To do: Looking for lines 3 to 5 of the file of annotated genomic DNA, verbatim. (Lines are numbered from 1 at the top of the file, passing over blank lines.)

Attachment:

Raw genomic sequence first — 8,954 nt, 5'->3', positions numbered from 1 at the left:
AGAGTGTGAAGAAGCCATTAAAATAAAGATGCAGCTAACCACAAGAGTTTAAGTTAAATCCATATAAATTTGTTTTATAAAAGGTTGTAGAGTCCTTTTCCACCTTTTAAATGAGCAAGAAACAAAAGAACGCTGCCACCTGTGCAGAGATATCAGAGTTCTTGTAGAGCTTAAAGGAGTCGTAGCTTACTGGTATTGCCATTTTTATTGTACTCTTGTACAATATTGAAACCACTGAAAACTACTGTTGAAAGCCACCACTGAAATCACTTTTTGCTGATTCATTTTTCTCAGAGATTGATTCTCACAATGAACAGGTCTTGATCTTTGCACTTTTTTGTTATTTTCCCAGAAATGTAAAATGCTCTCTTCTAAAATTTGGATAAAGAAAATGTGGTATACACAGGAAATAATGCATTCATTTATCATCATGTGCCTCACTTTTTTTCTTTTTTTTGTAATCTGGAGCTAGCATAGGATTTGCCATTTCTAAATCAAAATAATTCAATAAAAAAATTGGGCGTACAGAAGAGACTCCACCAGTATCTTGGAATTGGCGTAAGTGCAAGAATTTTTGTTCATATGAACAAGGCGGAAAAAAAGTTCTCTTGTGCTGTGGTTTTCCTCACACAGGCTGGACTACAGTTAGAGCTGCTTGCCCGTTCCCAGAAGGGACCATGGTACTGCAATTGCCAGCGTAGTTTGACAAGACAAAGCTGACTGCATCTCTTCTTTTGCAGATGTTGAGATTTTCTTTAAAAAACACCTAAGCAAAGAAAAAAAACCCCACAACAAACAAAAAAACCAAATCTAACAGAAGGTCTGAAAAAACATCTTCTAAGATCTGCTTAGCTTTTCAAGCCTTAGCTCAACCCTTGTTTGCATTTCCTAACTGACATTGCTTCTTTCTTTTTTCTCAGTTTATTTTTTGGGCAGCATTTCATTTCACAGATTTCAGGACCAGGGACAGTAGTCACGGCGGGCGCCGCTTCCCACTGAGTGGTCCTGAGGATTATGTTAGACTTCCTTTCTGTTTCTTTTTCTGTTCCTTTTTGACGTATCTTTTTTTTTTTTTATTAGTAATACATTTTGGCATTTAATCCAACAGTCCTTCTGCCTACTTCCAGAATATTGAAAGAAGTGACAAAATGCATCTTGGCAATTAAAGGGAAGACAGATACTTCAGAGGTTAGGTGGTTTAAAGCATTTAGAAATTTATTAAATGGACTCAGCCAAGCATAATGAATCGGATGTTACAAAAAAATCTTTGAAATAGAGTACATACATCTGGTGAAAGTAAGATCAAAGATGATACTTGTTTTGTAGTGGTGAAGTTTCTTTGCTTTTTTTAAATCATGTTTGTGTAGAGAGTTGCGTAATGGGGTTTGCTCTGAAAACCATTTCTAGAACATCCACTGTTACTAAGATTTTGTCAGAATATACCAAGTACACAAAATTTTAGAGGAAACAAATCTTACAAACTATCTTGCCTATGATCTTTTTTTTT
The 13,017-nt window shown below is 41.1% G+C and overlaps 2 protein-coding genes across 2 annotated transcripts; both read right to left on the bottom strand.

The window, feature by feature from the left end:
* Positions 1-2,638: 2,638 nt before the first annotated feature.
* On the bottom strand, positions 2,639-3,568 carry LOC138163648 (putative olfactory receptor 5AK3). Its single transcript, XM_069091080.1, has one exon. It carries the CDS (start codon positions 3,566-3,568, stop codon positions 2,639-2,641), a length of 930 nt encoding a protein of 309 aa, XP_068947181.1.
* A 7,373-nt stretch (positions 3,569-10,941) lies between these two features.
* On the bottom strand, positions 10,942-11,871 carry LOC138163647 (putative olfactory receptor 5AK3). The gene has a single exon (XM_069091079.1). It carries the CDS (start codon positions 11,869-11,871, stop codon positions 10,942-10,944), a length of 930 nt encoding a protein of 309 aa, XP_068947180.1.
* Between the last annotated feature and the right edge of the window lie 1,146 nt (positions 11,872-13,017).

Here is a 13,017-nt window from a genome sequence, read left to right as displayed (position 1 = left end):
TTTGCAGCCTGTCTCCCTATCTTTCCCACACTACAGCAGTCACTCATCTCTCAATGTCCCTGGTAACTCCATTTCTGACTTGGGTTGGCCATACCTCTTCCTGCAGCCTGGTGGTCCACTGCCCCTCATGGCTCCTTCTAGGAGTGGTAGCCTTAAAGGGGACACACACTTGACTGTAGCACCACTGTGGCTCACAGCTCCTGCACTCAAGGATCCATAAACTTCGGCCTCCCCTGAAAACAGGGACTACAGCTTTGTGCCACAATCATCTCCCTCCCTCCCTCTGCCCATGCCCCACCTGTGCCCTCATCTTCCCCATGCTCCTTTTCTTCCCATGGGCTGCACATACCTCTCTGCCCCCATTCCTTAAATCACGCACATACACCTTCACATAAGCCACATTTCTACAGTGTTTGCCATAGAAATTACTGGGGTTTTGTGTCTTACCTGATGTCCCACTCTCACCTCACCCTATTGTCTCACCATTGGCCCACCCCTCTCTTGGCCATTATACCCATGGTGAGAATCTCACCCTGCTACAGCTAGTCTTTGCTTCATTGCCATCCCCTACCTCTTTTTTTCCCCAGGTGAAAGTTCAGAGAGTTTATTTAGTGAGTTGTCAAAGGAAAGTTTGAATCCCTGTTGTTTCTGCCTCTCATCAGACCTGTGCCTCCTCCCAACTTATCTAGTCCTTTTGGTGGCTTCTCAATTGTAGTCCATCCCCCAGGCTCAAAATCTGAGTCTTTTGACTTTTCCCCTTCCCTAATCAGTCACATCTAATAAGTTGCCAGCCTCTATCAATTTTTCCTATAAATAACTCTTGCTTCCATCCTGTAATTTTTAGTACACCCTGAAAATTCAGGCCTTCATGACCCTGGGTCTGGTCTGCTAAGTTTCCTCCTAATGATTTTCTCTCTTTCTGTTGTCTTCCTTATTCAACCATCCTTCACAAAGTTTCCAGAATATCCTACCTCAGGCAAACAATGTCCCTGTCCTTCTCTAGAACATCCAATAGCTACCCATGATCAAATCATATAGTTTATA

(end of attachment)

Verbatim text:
The 13,017-nt window shown below is 41.1% G+C and overlaps 2 protein-coding genes across 2 annotated transcripts; both read right to left on the bottom strand.

The window, feature by feature from the left end:
* Positions 1-2,638: 2,638 nt before the first annotated feature.